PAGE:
The car was discovered languishing on a siding in Nitro, WV by Norfolk Southern officials taking a visual inventory after the breakup and acquisition of Conrail in 1999.  It was in poor condition, barely recognizable, and very, very old.  Norfolk Southern decided to donate the car to a museum willing to restore it, and the CHHiPS was willing to take on the job.

The car was placed on a flat and shipped to the CH&FR Railroad’s maintenance shops at Frost River, KY, where a complete overhaul and restoration of the car’s structure was undertaken, with special care to maintaining the historical integrity of the design.  Michael Frost, Chief Mechanical Engineer for the CH&FR, had a set of his newly patented hidden roller bearing trucks built, which cleverly conceal modern FRA-compliant roller bearings inside the journal boxes of otherwise historically accurate trucks.

Once the car’s “bones” had been rehabilitated, young Nathan McCallister and the boys from Boy Scout Troop 1221 went to work cleaning, sanding, and repainting the car to a historically accurate Heinz 57 paint scheme, as part of Nathan’s Eagle Scout Service Project.


End View of Reefer Car
End view of HJHC488


The car will be on static display at the CHHiPS auxiliary display track at Glover’s Bend, WV.  In keeping with the CHHiPS and CH&FR’s “living history” initiative, the car will also be used in occasional revenue service, making deliveries of small quantities of refrigerated goods throughout the region.

CHHiPS staff are still researching the history and records of the car to discover just exactly how old it is, where built, and where placed in service.  Anyone with information relevant to the history of this car are encouraged to contact the CHHiPS by commenting here.

Virtual Operations

I and a few others over at started a new experiment the other day.  Virtual Operations.  Also known as Virtual Interchange or Virtual Car Forwarding.  This isn’t some new invention.  There are some extant examples of this on other forums and groups, but it is new to us.  So far, it has been a fun way to add some operating interest to our modeling.

The basic idea is that we are pretending that our varied layouts are actually connected in a rail network, and so we can send shipments of various goods and materials  back and forth to and from our various industries.  We don’t actually physically exchange cars, but only the “paperwork” associated with them.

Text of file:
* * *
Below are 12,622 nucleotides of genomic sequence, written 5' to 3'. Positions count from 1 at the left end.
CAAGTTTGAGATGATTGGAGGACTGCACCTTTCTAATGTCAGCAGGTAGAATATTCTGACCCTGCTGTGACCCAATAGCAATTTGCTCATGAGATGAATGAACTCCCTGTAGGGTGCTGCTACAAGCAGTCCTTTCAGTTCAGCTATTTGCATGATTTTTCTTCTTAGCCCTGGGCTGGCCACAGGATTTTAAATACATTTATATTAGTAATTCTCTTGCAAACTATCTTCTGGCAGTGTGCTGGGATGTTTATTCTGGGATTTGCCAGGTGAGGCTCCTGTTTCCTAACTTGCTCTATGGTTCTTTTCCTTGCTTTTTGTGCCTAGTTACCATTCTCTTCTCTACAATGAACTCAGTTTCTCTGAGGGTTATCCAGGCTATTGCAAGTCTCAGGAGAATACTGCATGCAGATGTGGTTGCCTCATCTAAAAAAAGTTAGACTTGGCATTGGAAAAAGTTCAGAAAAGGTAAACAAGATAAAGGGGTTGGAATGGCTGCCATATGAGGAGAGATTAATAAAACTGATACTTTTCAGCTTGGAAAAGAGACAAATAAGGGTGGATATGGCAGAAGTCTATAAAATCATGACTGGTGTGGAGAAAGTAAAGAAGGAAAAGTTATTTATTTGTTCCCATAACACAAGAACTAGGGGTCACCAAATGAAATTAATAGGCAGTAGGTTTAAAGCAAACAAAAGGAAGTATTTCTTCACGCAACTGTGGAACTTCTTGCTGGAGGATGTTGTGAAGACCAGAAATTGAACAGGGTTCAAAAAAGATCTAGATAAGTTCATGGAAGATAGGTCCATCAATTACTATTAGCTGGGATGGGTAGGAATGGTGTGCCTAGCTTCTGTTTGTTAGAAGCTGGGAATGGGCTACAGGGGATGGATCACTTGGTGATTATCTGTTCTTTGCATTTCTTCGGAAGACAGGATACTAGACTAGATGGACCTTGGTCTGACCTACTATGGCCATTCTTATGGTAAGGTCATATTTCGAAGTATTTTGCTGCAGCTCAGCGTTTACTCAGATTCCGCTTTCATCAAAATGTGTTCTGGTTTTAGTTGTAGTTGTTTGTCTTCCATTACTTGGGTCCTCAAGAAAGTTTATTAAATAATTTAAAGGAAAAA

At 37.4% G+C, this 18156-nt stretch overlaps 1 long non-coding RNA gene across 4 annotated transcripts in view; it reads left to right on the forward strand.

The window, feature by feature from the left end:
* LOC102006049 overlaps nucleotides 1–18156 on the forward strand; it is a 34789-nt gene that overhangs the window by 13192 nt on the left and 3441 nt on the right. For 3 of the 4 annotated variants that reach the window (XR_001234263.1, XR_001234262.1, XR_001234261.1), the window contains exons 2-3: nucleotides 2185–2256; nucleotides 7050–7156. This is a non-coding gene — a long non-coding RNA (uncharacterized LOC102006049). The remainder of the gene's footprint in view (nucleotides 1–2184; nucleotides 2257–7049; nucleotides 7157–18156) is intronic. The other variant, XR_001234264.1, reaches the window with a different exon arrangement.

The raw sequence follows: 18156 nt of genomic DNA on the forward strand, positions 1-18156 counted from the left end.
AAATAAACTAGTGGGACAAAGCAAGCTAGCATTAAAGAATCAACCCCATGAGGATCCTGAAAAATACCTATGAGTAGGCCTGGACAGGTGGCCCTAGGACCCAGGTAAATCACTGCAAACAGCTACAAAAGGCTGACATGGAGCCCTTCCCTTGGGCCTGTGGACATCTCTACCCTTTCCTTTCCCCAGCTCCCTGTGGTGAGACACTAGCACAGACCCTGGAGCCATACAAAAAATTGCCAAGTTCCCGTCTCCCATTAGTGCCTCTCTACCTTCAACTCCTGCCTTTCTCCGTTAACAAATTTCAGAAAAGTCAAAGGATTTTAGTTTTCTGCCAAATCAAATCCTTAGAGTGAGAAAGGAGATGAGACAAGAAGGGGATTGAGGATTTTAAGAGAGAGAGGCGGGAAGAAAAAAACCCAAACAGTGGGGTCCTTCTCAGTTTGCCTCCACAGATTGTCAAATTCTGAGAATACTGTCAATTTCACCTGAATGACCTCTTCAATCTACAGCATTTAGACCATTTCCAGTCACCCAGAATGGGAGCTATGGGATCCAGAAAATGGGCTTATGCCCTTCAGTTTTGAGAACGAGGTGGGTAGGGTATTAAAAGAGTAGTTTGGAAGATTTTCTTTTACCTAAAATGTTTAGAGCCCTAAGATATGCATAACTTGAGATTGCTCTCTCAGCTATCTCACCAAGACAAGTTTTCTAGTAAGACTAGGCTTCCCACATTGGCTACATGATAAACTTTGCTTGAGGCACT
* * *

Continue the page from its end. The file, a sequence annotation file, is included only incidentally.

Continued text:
For example, I have a coal mine and Bob has a parts factory.  I may send a half dozen carloads of coal to Bob, while he ships me two boxcars of parts.  I will send my loco out to the mine, pick up the coal, bring it back to the yard and switch it into another train headed out to the interchange (my off-layout staging).  Once the cars are spotted on the interchange, I’ll send Bob a telegram to that effect.

Bob will then place a half dozen of his own coal hoppers (standing in for the ones I’m shipping him) on his staging track, and send a train out to pick them up, most likely dropping off the boxcars with my parts in the process.  He then telegrams me that the hoppers have been picked up and the boxcars dropped off.  To complete the transaction, I place a couple of my box cars on my staging, and send a train out to pick them up and deliver them to the end customer on my layout.

We’re using a thread on the website to post all of the “telegrams” and a separate thread for discussion.  So far we’ve handled several direct transactions, including a mis-ship and a through-transfer from an imaginary third railroad to the South.

The net effect is that all of a sudden that train I’m making up in the yard has a purpose beyond just something I made up in my own mind.  I have a customer I’m serving who needs that coal today, by golly.  I have a supplier for the customers on my layout and a source for all that traffic I’m putting together.

Like anything, this could get out of hand and become more work than it’s worth, but so far we’ve kept it light and entertaining.  One interesting aspect is that the settings and eras of our layouts don’t match.  I recently shipped some coal and chemicals in modern 100-ton hoppers and a 22,000 gallon tank behind a GP40.  They arrived at the customer in old wood-sided hoppers and a 13,000 gallon tank behind a steamer.

If you’re tiring of dreaming up reasons for the traffic you have, this can be an interesting way to generate traffic and activity on your layout, and so far it has definitely been a plus for mine!


Operations Begin at Glover’s Bend Yard


Dateline: October 2, 2010, Glover’s Bend, WV

Celebratory sodas were shared all around today as the first freight cars were moved about the newly operational CH&FR interchange yard at Glover’s Bend.  The small (by industry standards) three-track yard is situated just outside the town of Glover’s Bend, and will provide switching services for local turns, as well as “set-outs” for interchange traffic with CSX and Norfolk Southern.  During light operational times, the yard will also serve as a training ground for CH&FR crewmembers and yard masters, helping to keep their safety and operational skills sharp.

Aerial view of Glover's Bend Yard
Aerial view of Glover's Bend Yard

For now, the yard is known simply as Glover’s Bend Yard, but company officials indicate they are considering dedicating it in honor or memory to someone significant to the history and development of the region.

A source at CH&FR told reporters that crews at the yard expect to spend the next several weeks in “shakedown mode”, training employees, testing and improving the track work, and installing safety and operational equipment before the first revenue freights begin running.

In particular, the source reports, yard crews will be drilled through several variations on a switching puzzle known as “Inglenook Sidings“, which involves sorting random selections of cars into a randomly chosen train order, to sharpen the crew’s efficiency at sorting cars and making up trains.  Crews spent the day yesterday measuring and placing markers along the yard tracks to indicate the “out of bounds” areas for the puzzle, as well as marking safe clearance points on the tracks near the yard ladder switches.